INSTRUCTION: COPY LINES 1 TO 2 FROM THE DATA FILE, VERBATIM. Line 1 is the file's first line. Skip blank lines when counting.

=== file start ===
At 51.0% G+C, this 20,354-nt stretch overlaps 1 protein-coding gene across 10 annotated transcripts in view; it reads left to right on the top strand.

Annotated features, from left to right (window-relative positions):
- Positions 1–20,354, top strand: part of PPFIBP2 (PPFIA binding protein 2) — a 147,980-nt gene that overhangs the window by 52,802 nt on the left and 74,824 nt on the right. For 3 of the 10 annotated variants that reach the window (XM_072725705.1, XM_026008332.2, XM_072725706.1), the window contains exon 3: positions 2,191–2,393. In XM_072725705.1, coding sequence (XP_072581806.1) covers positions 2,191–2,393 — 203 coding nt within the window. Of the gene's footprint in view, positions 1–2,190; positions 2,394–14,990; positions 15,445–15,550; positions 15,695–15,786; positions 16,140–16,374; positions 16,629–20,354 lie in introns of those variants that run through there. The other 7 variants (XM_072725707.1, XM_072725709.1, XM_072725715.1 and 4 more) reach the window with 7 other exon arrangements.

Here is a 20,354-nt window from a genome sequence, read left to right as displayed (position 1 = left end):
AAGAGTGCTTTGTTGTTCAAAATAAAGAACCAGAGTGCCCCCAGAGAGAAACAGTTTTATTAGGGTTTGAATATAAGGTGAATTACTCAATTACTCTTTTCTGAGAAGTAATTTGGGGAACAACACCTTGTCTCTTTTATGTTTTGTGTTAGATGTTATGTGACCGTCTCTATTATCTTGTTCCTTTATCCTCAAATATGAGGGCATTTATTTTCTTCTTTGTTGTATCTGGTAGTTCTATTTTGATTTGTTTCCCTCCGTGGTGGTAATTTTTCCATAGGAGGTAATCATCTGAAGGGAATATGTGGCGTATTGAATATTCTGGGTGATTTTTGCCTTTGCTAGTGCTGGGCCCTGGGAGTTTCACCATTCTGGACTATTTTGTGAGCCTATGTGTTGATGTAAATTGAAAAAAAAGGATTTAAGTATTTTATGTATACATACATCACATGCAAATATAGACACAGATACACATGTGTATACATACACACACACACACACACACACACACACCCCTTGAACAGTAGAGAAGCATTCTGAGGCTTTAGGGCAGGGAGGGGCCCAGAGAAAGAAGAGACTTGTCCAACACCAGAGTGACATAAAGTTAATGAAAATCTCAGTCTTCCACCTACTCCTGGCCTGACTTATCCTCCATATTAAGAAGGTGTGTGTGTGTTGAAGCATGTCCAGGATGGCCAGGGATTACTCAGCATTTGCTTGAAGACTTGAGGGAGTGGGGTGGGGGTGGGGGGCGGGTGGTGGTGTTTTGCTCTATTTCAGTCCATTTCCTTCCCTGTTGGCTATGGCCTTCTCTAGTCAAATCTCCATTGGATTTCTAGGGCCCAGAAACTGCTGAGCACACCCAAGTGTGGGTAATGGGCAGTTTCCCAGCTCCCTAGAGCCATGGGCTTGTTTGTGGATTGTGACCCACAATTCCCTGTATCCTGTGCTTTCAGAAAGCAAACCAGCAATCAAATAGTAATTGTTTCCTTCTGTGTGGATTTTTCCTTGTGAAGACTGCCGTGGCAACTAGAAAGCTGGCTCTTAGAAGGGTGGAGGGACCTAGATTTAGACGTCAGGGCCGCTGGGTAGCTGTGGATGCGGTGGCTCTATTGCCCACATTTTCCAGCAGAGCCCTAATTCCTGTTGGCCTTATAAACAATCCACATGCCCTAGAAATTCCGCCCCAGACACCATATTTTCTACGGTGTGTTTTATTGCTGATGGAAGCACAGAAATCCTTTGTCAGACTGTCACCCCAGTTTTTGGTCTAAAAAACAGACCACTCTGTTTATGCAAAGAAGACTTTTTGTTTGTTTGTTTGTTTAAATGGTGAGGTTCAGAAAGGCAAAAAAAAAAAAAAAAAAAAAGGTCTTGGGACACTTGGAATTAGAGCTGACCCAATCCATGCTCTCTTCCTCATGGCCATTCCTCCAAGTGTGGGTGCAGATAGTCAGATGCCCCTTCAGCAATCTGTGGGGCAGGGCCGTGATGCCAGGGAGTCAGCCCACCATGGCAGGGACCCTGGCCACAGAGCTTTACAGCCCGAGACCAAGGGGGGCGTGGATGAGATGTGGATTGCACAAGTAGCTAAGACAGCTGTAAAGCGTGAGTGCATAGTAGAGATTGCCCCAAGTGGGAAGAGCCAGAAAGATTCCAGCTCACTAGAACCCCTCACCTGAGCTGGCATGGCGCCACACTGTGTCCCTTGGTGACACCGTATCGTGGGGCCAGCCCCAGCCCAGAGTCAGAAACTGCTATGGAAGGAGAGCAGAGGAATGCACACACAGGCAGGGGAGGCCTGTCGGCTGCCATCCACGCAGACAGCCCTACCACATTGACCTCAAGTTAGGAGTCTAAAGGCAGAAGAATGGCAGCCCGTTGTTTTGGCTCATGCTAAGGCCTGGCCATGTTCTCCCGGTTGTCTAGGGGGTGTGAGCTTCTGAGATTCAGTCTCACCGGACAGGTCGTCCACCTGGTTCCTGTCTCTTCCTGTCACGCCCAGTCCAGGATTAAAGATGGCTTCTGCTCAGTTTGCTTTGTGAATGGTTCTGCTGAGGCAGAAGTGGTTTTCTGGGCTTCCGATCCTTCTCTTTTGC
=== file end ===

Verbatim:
At 51.0% G+C, this 20,354-nt stretch overlaps 1 protein-coding gene across 10 annotated transcripts in view; it reads left to right on the top strand.

Annotated features, from left to right (window-relative positions):